Home Blog Heroin Rehab THE IMPACT OF THE OPIOID CRISIS ON ARIZONA

THE IMPACT OF THE OPIOID CRISIS ON ARIZONA

THE IMPACT OF THE OPIOID CRISIS ON ARIZONA

In a matter of two decades, our country has continued to suffer from one of the worst public health epidemics since the outbreak of HIV/AIDS in the 1970s and the 1980s. As of 2016, the Opioid Crisis has turned over two million people into opioid abuser and addicts, while hundreds of thousands more have died as a result of overdosing on these deadly drugs. Needless to say, the influx of illegal synthetics, like heroin and fentanyl, and prescription painkillers hasn’t helped to correct the equation. While we have seen that certain areas of the country have suffered more than others, like West Virginia and Ohio, we also have to consider how the South is being affected as well. For today, let’s take a closer look at Arizona and find out how the Copper State is handling the Opioid Crisis.

Beneath the National Average

Although it might be fighting its share of tragic opioid-related issues, Arizona has still reported incidences of opioid-related fatalities that are several points below the national average. As of 2016, the state confirmed an incidence of 11.4 opioid overdose-related deaths per 100,000 residents (about 769 deaths in total), several points below the U.S. average of 13.3 deaths per 100,000 people. However, heroin-related fatalities have risen from 102 in 2013 to 299 in 2016, one of the main triggers of the opioid problem in the state. Meanwhile, deaths related to prescription drugs rose from 36 to 123.

Changes in Prescription Rates

Over the course of the past couple of years, opioid prescriptions have steadily been declining in Arizona, as well. In 2013, Arizona doctors wrote 5.1 million opioid prescriptions, around 76.2 drugs per 100 patients, a few notches below the U.S. incidence of 79.3 drugs per 100 people. Meanwhile, the total use of these drugs has decreased by 4.9% from 2013 to 2015, dropping to 4.8 million prescriptions (70.5 drugs per 100 people).

Rates of Neonatal Abstinence Syndrome

Despite the more positive outcome in the consumption of drugs, neonatal abstinence syndrome (NAS) has still been rising in the state. From 1999 to 2013, Arizona reported a threefold increase of NAS cases from 1.3 cases per 1,000 births to 3.9 cases per 1,000 births. Keep in mind that the national average across 28 neighboring states has been 6.0 cases per 1,000 live births.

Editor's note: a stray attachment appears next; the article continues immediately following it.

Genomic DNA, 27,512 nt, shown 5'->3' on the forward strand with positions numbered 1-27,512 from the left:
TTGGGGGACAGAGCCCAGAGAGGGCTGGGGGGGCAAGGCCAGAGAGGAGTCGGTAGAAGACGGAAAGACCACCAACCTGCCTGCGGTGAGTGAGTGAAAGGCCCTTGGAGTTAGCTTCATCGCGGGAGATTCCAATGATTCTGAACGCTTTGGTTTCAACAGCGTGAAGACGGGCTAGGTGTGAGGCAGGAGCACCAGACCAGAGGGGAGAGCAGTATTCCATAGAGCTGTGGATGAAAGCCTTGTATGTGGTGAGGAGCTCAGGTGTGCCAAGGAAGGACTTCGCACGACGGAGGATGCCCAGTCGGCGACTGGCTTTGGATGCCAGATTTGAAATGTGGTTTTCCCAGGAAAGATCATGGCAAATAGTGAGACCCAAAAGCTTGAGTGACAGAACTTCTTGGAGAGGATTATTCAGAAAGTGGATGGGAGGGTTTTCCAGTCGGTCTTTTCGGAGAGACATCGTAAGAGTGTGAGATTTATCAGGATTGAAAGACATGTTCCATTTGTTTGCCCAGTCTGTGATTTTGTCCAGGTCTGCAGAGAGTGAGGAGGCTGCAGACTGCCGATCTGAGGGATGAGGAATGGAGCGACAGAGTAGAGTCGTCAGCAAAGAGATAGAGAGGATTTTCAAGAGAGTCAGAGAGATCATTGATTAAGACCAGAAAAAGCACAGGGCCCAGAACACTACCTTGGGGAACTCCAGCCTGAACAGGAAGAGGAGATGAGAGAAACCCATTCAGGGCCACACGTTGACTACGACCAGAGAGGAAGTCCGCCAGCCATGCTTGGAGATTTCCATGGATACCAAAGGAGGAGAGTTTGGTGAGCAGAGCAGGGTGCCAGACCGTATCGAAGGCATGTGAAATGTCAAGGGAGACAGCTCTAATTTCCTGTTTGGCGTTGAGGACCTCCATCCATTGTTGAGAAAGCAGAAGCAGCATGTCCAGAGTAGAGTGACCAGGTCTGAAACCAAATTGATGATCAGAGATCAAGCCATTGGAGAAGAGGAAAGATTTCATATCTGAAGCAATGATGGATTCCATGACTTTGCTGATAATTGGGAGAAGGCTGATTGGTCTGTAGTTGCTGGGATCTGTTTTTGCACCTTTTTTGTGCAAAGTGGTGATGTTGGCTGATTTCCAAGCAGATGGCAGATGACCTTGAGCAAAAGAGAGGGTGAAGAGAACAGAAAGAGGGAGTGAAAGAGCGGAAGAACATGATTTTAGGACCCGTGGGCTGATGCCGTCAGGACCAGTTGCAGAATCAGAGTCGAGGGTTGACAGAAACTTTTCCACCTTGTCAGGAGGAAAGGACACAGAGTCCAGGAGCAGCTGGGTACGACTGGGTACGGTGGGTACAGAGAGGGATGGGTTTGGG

Viral Outbreaks in Arizona

Ultimately, viral outbreaks have been a little more frequent in Arizona than expected. Out of the 39,513 new cases of HIV documented in 2015, Arizona documented 717 new outbreaks. Meanwhile, out of the 181,871 new cases of hepatitis C reported in 2015, Arizona confirmed 7,422 new outbreaks.

Seeking Treatment for Opioid Use Disorder

Opioid use disorder is easily one of the most terrifying substance use disorders on the planet, mostly because opioid addiction partially stems from a large number of drugs that are legally regulated by the federal government. For decades, our country has suffered beneath the weight of dangerous synthetics and legal painkillers, and millions of Americans have suffered from addiction throughout the 20 years the crisis has been brewing. However, you can make the right decision by taking a stand against your addiction and regaining your health and happiness.

If you are suffering from a severe case of drug addiction, or have a friend or loved one who is coping with this illness, get in touch with Asana Recovery today. Our professional team of counselors and healthcare experts will help you endure the painful process of opioid withdrawal and detox and guide you along the rocky road of rehabilitation. Soon enough, you will experience a faster and much more efficient recovery.

If you want to find out more about our residential treatment or supervised detoxification/withdrawal programs or enroll in one of these programs today, we are ready and waiting to speak with you at your leisure and your disclosure. Call Asana now at (949) 438-4504 to learn how you can overcome your mental illness and take an extra step toward becoming a healthier person.

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